While I do wish that there would be a Halloween film that truly dives into how Haddonfield views the holiday of Halloween post Michael Myers (come on, that would be such an interesting story!) I love the addition of the town folk trying to hunt down Michael for revenge. I just wish that it was more flushed out in the end. Time and time again in these films we get moments like this that could lead to some interesting depth on the town and individual characters, but they are generally glossed over to continue on. After all the death that has happened I’m super surprised Halloween is even celebrated in Haddonfield any more.

This film also does an amazing job of getting that “Halloween feeling” down. That same feeling I talked about in my Trick ‘r Treat review. I don’t know how to specifically describe it but there is a feeling to Halloween as a holiday and a season in general. It’s a general atmosphere, and it’s a tone that is often not captured in the Halloween films which strikes me as really odd. Out of all of the films (which there are ten now) I feel like only three of them truly capture that feeling of the holiday. And Halloween 4 is one of them. Right from the bat we are give a series of images associated with the harvest, and fall. It sets the tone perfectly. And later on during the school day, and at night during trick or treating and the “Multiple Myers” scene it’s there.

And then, above all, the reason I love this movie… the ending. Dear God, that ending. It was a such a sinister and ballsy move. It still makes my eyes widen and limbs freeze when I watch the movie. As I said, I was young when I first saw this movie on AMC Fear Fest. And that ending legitimately gave me nightmares. It’s such a dark twist and one that I, and probably nobody else, never saw coming. The sound of Loomis’ scream mixed with the horror you’re actually seeing makes for one of the single best moments in, frankly, any slasher film ever made as far as I’m concerned.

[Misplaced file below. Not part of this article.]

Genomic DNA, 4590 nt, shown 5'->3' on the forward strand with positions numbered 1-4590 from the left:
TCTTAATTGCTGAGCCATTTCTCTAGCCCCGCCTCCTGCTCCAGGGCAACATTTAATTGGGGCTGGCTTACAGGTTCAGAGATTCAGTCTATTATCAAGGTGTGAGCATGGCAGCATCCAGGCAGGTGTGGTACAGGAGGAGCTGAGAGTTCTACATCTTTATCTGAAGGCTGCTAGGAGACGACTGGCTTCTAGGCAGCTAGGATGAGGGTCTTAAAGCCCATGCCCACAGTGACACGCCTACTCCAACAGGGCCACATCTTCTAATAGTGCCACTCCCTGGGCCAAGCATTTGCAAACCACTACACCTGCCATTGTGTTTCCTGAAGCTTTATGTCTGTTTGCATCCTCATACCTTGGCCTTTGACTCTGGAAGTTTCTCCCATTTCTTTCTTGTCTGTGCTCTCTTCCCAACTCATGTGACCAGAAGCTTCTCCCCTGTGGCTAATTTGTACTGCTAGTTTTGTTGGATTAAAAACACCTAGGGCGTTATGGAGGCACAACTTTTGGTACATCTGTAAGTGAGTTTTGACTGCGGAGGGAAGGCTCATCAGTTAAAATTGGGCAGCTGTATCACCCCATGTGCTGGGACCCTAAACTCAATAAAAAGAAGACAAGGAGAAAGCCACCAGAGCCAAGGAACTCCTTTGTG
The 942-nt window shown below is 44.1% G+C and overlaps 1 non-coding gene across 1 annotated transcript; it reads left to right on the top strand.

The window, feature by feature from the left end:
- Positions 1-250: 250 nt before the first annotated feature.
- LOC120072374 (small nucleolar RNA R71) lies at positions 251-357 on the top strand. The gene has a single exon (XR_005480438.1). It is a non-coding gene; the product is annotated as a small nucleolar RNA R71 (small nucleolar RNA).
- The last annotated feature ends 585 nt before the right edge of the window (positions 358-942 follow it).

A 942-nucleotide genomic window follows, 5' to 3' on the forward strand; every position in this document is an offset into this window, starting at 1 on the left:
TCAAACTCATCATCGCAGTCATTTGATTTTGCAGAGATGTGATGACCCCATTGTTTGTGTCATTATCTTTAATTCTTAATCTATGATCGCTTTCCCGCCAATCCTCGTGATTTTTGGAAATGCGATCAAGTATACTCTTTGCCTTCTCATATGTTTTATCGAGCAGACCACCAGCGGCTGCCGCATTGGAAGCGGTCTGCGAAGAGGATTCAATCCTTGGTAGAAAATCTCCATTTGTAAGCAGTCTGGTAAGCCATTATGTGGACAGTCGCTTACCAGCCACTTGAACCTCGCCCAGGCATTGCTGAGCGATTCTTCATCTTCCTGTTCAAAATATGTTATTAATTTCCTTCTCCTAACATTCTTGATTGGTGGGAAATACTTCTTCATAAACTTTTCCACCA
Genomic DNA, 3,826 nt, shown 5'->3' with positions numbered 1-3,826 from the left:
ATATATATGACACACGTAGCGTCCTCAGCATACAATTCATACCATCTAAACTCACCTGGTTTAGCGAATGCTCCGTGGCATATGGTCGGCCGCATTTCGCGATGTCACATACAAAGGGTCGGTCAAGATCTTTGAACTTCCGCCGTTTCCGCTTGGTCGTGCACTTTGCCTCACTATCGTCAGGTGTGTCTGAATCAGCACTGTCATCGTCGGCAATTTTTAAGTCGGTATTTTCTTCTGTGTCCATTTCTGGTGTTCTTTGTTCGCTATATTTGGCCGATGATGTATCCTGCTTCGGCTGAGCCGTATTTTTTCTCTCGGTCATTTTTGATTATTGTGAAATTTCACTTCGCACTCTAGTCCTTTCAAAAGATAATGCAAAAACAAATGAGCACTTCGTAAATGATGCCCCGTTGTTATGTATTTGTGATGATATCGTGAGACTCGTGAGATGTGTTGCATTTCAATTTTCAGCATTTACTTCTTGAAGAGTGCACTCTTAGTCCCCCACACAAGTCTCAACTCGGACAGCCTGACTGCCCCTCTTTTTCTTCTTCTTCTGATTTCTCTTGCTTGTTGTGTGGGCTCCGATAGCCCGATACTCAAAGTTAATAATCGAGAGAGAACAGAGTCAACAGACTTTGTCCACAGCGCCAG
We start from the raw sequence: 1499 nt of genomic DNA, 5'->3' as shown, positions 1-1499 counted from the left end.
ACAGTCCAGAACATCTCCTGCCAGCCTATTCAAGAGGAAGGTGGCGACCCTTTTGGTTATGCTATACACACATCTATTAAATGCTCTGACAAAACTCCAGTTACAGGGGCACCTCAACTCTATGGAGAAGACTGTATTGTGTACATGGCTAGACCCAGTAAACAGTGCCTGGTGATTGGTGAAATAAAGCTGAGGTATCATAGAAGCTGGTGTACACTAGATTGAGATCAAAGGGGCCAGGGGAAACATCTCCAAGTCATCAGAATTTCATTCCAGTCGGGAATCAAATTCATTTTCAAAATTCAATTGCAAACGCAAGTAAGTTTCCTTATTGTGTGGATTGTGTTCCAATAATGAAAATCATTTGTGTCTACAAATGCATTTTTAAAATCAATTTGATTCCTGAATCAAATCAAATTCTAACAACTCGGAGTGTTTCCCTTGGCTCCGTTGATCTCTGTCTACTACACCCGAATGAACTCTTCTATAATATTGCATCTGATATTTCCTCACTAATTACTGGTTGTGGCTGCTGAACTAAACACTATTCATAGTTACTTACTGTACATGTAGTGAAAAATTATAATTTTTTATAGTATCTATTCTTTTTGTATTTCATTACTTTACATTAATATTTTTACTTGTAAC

All in all I love this film. I often consider it as good as the original Halloween 2, making them tied for my second favorite Halloween film. While I love this series and there are some genuinely frightening movements in some of the other films, this was the only one to truly terrify me and it’s mainly due to the ending. A few of the characters get annoying but their deaths make putting up with them tolerable and while there is some sense of “been there, done that” at moments in the film, most of it is generally done in a way that for the most part it feels fresh and new. Plus Myers’ new brutality mixed with his evil and ubiquity makes for one of the most frightening portrayals of the classic slasher. It’s the comeback of a life time for Michael Myers, as he reminds us that you truly cannot kill damnation.